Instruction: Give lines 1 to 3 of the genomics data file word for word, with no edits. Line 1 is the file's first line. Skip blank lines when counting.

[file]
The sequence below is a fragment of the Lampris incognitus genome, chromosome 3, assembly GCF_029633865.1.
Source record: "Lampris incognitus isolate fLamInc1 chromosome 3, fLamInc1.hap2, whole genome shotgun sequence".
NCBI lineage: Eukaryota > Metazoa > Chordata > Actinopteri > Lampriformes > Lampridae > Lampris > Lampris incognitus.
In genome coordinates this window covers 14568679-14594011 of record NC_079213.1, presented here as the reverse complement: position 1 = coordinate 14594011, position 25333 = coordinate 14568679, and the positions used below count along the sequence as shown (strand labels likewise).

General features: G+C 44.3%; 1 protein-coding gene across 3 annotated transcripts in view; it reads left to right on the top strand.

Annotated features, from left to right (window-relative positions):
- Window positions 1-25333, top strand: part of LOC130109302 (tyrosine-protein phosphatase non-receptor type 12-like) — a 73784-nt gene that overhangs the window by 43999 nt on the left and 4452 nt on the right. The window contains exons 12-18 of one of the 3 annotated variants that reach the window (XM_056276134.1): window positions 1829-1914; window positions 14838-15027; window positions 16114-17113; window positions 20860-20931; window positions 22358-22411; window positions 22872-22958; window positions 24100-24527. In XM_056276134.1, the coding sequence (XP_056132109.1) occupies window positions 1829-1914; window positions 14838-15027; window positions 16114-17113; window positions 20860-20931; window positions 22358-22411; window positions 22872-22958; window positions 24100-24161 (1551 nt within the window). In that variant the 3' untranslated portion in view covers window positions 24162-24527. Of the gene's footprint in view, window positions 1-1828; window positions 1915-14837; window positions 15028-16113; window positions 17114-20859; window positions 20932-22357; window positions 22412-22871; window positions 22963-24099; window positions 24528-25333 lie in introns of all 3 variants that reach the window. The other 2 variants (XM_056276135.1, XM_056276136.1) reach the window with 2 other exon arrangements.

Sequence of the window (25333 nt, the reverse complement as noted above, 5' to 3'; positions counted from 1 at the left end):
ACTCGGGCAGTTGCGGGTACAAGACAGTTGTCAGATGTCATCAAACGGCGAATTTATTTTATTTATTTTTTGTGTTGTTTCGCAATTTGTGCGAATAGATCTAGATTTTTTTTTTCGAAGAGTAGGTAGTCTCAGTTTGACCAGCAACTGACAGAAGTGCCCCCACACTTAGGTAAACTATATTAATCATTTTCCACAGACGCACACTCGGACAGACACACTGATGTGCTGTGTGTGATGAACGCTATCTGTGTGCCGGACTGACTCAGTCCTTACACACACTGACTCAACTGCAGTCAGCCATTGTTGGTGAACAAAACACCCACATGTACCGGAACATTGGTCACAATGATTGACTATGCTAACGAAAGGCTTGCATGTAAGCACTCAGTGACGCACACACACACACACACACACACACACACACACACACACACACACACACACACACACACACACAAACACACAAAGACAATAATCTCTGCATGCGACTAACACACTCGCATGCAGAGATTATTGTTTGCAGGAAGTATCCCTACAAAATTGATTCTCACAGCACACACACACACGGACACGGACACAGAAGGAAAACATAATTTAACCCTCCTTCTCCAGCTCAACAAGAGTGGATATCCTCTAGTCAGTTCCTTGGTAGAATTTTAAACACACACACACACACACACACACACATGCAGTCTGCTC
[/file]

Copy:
The sequence below is a fragment of the Lampris incognitus genome, chromosome 3, assembly GCF_029633865.1.
Source record: "Lampris incognitus isolate fLamInc1 chromosome 3, fLamInc1.hap2, whole genome shotgun sequence".
NCBI lineage: Eukaryota > Metazoa > Chordata > Actinopteri > Lampriformes > Lampridae > Lampris > Lampris incognitus.